And that sort of local, bespoke interest in UFOs is precisely what makes AFU’s archive of magazines so special. I of course restricted myself to UFO zines produced during our usual Cold War period in preparing this piece, but you can find plenty of later material from the dawn of the home computer “desktop publishing” era of the ’90s and beyond. Needless to say, while they have their own charming aesthetic, I was won over by the hand-layout and manifold typewriter typefaces of the zines from the 1950s to 1980s. Some of the covers of these periodicals, especially the ones produced in the 1950s, display a strikingly professional sense of artistic composition on par with their bigger competitors of the early UFO era, such as Fate magazine. Of course, the AFU magazine archive is far too vast for me to give a review of every single periodical in there. But despite the startling diversity, both culturally and philosophically, on display, it’s the commonalities between all these organizations that pleased me the most. While the magazines themselves vary—from very simple typewritten and mimeographed/photocopied bulletins to quite professionally-produced full-color magazines—the common thread linking these publications is their passion and obsession for a subject that, one senses after reading a few of the articles and editorials within, has largely left them on the outside of the mainstream.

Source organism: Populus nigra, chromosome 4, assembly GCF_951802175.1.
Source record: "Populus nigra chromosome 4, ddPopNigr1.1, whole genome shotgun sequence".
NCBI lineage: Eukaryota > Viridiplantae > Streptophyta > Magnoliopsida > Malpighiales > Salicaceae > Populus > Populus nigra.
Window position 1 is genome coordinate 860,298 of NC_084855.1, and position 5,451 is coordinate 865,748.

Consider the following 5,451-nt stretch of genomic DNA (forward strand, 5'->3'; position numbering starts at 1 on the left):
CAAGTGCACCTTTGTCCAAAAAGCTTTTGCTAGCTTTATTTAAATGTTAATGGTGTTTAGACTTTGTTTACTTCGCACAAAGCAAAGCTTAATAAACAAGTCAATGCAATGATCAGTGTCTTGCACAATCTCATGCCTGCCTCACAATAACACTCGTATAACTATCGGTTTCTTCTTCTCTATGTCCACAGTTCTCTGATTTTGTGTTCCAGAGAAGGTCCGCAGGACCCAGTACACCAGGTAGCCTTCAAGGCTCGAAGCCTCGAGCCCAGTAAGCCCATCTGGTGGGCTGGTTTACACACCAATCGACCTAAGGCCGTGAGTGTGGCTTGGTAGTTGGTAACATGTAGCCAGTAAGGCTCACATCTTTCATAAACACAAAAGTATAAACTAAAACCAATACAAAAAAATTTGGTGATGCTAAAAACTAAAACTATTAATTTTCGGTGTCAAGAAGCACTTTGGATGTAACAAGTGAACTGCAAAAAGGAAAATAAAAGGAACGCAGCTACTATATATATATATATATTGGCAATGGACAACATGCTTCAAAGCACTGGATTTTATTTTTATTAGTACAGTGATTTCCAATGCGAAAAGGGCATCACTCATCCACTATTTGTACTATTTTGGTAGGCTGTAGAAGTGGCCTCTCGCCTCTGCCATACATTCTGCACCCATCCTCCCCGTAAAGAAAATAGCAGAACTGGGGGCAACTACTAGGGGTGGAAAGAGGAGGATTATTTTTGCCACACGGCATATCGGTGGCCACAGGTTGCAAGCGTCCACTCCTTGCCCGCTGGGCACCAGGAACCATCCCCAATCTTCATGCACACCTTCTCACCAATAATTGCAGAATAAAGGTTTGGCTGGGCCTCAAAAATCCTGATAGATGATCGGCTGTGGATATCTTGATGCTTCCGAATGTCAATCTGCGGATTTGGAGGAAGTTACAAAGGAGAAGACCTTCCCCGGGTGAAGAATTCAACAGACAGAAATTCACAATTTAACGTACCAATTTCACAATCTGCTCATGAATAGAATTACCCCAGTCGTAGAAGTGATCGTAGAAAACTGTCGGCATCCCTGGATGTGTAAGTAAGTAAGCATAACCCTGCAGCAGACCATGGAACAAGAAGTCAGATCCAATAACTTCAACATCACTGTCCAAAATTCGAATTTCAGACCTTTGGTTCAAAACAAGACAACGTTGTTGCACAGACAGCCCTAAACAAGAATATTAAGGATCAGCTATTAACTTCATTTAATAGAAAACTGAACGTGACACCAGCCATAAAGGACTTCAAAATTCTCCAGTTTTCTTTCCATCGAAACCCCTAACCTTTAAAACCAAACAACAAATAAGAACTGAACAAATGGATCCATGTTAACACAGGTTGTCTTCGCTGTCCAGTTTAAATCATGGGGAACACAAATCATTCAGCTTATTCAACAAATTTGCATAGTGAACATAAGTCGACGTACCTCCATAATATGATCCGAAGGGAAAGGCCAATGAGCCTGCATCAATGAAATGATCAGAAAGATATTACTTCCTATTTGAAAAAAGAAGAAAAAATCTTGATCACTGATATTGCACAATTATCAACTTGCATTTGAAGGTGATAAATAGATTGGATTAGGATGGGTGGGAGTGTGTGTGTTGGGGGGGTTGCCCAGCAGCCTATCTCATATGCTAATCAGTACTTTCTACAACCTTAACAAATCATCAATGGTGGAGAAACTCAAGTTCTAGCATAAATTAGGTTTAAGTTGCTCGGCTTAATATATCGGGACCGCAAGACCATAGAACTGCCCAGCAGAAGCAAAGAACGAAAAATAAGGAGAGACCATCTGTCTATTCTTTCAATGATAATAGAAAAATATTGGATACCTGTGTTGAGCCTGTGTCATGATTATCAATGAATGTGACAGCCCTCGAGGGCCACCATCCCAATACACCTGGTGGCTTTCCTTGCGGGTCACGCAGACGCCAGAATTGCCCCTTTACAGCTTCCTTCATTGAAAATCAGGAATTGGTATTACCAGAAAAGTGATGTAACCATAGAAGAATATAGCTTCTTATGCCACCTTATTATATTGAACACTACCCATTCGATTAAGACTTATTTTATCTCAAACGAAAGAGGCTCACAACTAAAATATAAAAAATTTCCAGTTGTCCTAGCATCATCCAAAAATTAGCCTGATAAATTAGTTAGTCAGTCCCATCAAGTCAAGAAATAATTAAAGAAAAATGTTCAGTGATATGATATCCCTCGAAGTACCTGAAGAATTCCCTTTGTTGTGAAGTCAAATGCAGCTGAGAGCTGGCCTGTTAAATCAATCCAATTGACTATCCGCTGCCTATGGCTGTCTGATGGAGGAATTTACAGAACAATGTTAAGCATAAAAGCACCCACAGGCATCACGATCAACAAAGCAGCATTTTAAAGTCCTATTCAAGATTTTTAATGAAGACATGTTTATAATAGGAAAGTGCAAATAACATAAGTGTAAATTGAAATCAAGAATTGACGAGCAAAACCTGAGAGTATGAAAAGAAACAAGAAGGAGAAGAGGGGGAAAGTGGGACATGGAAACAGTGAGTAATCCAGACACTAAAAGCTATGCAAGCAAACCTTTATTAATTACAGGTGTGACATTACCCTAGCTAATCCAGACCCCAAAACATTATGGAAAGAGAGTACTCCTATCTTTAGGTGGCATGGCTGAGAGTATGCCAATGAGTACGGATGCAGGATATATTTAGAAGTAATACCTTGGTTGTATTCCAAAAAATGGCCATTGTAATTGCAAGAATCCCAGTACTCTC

Because despite some of these publications representing the official organs of “national” UFO organizations like UFO-Sweden, the vast majority represent UFO aficionados on the state/provincial/county/city level. You may well wonder if there was enough content to keep a magazine like “Merseyside UFO Bulletin” or “UFO-Quebec” or the “Sri Lanka UFO Register” going for longer than a couple of issues, but even some of these smaller local publications went on for a decade or more! And in the archives of each, you get these magnificent glimpses of local culture, UFO or otherwise. I had a blast reviewing the archives of the two-page MUFON Massachusetts newsletter from the early 1980s, of course, a time and place where I myself was getting deeply into ufology as a little kid. Seeing the quotidian details of the Mass. MUFON group—their fundraising efforts, convention organizational efforts, meeting minutes, appearances on local Boston television (these were especially exciting for me, of course), and indeed the gradual maturity of their merrily amateurish newsletter layout skills—sent me back in time and made me feel like I was part of the team. On the flip side, you have more eerie dispatches from the past, such as the silent testament of the brief run of UFO Chile abruptly ending in May of 1969—poignant because we know what transpired a few short years thereafter.